Corticosteroids (such as prednisone or dexamethasone) are referred to as "transitional" medicines for the treatment of cluster headaches, because they are sometimes used to break a cycle of cluster headaches. They are paired with medicines that stop (abortive) or prevent (prophylactic) additional headaches during a headache cycle. Often, within 2 to 4 days after starting treatment with corticosteroids, you will become headache-free. By the time the corticosteroids are stopped—their use is often tapered within 6 to 8 weeks of starting and then discontinued—the medicines used to prevent cluster headaches, such as verapamil, have taken effect.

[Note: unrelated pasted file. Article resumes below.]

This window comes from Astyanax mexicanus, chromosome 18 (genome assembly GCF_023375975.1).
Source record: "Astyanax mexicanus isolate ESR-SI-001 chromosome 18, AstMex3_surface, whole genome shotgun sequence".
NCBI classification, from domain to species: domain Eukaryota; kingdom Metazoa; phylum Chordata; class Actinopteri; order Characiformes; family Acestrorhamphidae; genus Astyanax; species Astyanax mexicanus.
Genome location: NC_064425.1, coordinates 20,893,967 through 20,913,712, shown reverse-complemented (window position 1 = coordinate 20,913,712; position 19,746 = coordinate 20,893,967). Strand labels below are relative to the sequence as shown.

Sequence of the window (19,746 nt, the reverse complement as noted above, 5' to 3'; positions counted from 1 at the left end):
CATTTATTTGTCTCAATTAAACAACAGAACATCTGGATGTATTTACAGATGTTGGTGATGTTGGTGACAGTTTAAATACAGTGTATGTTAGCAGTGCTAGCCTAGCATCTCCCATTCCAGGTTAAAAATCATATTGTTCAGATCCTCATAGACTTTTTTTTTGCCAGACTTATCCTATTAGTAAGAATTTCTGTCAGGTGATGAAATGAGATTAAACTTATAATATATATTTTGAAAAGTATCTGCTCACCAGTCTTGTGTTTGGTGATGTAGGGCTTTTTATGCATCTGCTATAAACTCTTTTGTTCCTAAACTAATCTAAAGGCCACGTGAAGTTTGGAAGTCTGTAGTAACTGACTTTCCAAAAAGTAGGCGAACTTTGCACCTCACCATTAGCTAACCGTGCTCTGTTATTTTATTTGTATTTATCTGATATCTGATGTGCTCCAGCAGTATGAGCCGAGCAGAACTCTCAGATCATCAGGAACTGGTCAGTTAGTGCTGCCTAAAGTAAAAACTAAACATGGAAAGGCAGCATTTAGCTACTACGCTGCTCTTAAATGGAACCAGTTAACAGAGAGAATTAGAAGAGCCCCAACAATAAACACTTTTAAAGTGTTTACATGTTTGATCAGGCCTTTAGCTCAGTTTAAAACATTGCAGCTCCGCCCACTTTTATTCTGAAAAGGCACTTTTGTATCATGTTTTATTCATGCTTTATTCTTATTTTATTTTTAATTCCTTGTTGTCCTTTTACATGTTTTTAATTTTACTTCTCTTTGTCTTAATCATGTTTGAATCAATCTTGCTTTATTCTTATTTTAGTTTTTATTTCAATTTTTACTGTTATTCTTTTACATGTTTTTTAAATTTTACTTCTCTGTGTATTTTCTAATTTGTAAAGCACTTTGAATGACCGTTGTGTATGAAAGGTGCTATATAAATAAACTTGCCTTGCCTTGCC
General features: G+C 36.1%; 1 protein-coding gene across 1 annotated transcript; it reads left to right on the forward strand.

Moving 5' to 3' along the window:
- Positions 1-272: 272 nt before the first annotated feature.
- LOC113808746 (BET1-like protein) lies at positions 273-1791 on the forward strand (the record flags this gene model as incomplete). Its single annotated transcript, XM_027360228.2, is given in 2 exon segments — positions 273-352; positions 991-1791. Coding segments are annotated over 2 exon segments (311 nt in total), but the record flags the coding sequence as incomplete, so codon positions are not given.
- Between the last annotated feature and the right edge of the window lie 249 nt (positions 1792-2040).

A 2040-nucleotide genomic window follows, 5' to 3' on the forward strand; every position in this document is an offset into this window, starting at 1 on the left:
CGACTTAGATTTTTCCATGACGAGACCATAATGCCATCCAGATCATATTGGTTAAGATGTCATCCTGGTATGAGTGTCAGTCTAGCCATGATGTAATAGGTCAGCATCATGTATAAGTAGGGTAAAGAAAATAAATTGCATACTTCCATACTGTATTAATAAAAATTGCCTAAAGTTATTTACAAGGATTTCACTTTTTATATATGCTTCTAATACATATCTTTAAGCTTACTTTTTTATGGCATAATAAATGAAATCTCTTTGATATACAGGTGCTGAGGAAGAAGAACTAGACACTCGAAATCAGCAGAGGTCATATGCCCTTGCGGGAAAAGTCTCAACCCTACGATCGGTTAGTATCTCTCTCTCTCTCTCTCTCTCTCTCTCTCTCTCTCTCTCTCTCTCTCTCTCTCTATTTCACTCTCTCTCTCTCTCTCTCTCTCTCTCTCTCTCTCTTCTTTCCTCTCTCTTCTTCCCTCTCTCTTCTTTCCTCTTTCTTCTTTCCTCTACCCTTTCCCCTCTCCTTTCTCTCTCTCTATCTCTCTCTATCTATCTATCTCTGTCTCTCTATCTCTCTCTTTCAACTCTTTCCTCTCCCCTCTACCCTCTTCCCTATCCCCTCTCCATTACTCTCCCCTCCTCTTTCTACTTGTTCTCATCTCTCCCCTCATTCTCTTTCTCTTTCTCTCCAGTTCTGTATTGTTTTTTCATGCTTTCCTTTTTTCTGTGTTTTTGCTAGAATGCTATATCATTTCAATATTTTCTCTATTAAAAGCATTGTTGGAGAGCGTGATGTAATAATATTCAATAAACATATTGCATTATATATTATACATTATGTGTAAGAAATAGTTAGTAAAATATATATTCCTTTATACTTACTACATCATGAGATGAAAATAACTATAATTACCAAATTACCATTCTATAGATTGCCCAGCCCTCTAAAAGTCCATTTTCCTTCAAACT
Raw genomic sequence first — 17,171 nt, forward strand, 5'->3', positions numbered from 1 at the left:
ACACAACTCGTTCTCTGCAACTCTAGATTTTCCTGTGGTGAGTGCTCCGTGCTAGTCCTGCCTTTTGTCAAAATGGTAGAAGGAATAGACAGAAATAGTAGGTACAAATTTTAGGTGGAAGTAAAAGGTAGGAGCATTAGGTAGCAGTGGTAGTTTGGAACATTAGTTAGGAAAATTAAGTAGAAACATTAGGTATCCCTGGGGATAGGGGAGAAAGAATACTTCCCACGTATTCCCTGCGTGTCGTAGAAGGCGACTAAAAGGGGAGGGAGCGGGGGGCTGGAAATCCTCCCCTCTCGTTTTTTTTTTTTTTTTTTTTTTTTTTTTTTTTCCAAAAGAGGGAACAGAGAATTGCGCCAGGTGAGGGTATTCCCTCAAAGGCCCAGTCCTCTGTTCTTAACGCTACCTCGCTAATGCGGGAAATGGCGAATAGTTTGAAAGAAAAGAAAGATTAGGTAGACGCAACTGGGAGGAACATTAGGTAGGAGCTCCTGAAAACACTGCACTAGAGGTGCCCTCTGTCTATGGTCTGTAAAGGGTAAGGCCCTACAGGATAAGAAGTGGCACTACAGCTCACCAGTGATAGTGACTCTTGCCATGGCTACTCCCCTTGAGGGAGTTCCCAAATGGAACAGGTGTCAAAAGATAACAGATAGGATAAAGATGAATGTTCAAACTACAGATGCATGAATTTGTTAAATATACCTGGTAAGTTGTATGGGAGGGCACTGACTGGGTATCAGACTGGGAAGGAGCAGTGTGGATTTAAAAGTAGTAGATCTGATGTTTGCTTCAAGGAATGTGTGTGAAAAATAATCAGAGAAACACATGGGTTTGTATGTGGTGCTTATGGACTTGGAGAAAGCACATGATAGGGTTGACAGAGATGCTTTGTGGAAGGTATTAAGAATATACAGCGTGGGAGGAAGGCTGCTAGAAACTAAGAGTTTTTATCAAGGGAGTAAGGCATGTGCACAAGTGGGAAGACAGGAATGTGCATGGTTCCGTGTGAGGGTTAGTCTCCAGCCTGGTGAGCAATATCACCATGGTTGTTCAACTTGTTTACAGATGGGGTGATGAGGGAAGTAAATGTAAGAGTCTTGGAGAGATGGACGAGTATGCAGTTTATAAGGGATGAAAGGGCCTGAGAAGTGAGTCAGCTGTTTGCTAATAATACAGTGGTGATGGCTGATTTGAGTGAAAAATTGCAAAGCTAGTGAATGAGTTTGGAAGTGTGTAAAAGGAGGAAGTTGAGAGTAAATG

Corticosteroids are not used over a long period of time because they can cause serious side effects, including:
See Drug Reference for a full list of side effects. (Drug Reference is not available in all systems.)
Primary Medical Reviewer Anne C. Poinier, MD - Internal Medicine
Adam Husney, MD - Family Medicine
Martin J. Gabica, MD - Family Medicine
Specialist Medical Reviewer Colin Chalk, MD, CM, FRCPC - Neurology
Current as ofOctober 14, 2016
To learn more about Healthwise, visit Healthwise.org.
© 1995-2017 Healthwise, Incorporated. Healthwise, Healthwise for every health decision, and the Healthwise logo are trademarks of Healthwise, Incorporated.
Donations to UW Health are managed by the University of Wisconsin Foundation, a publicly supported charitable organization under 501(c)(3) of the Internal Revenue Code.